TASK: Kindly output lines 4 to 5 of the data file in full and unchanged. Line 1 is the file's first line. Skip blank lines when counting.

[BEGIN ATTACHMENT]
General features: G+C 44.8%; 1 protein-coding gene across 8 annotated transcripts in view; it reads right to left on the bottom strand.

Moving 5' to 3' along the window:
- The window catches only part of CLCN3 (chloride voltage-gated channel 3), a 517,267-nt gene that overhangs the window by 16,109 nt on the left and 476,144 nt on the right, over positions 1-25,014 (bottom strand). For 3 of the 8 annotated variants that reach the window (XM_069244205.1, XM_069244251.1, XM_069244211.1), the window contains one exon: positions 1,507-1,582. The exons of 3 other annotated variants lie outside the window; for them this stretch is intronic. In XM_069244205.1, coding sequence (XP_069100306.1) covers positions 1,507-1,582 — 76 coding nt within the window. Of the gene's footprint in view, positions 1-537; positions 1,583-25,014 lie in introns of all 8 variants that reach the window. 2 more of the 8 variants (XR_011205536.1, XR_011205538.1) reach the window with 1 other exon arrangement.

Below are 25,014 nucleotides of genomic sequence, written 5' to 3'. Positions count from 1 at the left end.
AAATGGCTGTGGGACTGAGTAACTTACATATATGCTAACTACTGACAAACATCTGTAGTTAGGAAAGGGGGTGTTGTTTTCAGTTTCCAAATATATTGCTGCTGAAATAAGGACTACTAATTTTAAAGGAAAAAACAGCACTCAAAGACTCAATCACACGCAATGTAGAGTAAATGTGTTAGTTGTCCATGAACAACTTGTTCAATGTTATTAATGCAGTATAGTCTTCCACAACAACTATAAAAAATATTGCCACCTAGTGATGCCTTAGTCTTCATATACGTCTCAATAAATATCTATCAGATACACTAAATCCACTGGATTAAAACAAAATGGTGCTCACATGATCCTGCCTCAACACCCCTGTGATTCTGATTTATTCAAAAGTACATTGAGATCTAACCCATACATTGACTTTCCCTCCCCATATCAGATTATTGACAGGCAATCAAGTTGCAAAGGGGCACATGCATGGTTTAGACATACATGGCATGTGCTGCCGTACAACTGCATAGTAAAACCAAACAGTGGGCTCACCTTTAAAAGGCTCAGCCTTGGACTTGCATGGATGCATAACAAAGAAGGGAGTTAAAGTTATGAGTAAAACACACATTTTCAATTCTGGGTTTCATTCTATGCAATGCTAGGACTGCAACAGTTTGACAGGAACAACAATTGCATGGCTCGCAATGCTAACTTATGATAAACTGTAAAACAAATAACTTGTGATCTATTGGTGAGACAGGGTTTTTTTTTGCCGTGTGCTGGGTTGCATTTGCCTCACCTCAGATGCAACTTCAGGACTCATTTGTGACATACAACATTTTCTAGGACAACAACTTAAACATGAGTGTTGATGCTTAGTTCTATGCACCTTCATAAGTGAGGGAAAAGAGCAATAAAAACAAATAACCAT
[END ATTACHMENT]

Below are 25,014 nucleotides of genomic sequence, written 5' to 3'. Positions count from 1 at the left end.
AAATGGCTGTGGGACTGAGTAACTTACATATATGCTAACTACTGACAAACATCTGTAGTTAGGAAAGGGGGTGTTGTTTTCAGTTTCCAAATATATTGCTGCTGAAATAAGGACTACTAATTTTAAAGGAAAAAACAGCACTCAAAGACTCAATCACACGCAATGTAGAGTAAATGTGTTAGTTGTCCATGAACAACTTGTTCAATGTTATTAATGCAGTATAGTCTTCCACAACAACTATAAAAAATATTGCCACCTAGTGATGCCTTAGTCTTCATATACGTCTCAATAAATATCTATCAGATACACTAAATCCACTGGATTAAAACAAAATGGTGCTCACATGATCCTGCCTCAACACCCCTGTGATTCTGATTTATTCAAAAGTACATTGAGATCTAACCCATACATTGACTTTCCCTCCCCATATCAGATTATTGACAGGCAATCAAGTTGCAAAGGGGCACATGCATGGTTTAGACATACATGGCATGTGCTGCCGTACAACTGCATAGTAAAACCAAACAGTGGGCTCACCTTTAAAAGGCTCAGCCTTGGACTTGCATGGATGCATAACAAAGAAGGGAGTTAAAGTTATGAGTAAAACACACATTTTCAATTCTGGGTTTCATTCTATGCAATGCTAGGACTGCAACAGTTTGACAGGAACAACAATTGCATGGCTCGCAATGCTAACTTATGATAAACTGTAAAACAAATAACTTGTGATCTATTGGTGAGACAGGGTTTTTTTTTGCCGTGTGCTGGGTTGCATTTGCCTCACCTCAGATGCAACTTCAGGACTCATTTGTGACATACAACATTTTCTAGGACAACAACTTAAACATGAGTGTTGATGCTTAGTTCTATGCACCTTCATAAGTGAGGGAAAAGAGCAATAAAAACAAATAACCAT